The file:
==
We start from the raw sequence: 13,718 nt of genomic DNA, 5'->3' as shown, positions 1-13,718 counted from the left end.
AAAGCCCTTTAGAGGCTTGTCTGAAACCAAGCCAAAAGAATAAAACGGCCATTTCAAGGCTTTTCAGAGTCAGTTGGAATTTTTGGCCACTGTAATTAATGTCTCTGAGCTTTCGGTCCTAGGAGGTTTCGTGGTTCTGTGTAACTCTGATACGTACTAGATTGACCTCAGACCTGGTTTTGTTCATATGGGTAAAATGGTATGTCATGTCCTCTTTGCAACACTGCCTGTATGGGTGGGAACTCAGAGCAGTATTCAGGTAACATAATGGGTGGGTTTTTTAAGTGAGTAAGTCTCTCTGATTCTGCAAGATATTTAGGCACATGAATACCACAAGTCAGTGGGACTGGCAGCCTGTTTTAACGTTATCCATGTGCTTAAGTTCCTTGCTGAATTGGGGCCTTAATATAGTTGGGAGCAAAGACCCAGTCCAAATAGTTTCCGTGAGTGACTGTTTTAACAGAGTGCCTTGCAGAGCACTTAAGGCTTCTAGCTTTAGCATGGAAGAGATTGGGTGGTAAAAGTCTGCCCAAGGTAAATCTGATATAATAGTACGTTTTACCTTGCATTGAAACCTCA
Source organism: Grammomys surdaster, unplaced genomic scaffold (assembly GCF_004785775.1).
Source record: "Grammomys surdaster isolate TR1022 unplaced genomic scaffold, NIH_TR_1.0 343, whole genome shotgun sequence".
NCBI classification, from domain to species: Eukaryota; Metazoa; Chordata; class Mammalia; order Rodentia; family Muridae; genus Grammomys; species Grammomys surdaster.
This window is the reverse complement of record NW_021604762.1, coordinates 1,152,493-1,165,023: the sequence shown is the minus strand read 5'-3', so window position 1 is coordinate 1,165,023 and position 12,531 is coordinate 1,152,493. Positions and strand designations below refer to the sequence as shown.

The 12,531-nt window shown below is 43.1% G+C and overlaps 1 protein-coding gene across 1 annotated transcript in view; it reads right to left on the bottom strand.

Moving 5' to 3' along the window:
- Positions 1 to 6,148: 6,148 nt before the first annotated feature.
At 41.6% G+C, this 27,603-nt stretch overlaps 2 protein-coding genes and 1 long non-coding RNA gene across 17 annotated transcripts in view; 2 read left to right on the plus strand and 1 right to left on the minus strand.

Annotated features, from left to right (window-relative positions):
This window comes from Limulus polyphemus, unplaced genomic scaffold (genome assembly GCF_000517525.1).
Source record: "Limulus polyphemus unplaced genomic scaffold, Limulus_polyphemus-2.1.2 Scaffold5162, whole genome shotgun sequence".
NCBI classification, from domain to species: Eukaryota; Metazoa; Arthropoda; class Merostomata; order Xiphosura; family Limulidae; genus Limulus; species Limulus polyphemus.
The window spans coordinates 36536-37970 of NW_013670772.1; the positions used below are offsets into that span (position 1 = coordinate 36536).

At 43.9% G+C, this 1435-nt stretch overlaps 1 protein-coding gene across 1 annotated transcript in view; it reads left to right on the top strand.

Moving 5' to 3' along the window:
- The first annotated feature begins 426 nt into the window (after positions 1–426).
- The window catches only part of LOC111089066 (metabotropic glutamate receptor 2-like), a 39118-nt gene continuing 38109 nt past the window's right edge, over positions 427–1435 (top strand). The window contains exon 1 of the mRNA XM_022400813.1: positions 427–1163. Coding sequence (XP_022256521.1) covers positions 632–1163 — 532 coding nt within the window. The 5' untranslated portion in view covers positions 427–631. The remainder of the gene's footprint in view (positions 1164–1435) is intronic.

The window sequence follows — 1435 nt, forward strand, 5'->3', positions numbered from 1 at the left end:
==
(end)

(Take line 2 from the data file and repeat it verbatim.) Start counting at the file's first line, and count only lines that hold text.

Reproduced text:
AAAGCCCTTTAGAGGCTTGTCTGAAACCAAGCCAAAAGAATAAAACGGCCATTTCAAGGCTTTTCAGAGTCAGTTGGAATTTTTGGCCACTGTAATTAATGTCTCTGAGCTTTCGGTCCTAGGAGGTTTCGTGGTTCTGTGTAACTCTGATACGTACTAGATTGACCTCAGACCTGGTTTTGTTCATATGGGTAAAATGGTATGTCATGTCCTCTTTGCAACACTGCCTGTATGGGTGGGAACTCAGAGCAGTATTCAGGTAACATAATGGGTGGGTTTTTTAAGTGAGTAAGTCTCTCTGATTCTGCAAGATATTTAGGCACATGAATACCACAAGTCAGTGGGACTGGCAGCCTGTTTTAACGTTATCCATGTGCTTAAGTTCCTTGCTGAATTGGGGCCTTAATATAGTTGGGAGCAAAGACCCAGTCCAAATAGTTTCCGTGAGTGACTGTTTTAACAGAGTGCCTTGCAGAGCACTTAAGGCTTCTAGCTTTAGCATGGAAGAGATTGGGTGGTAAAAGTCTGCCCAAGGTAAATCTGATATAATAGTACGTTTTACCTTGCATTGAAACCTCA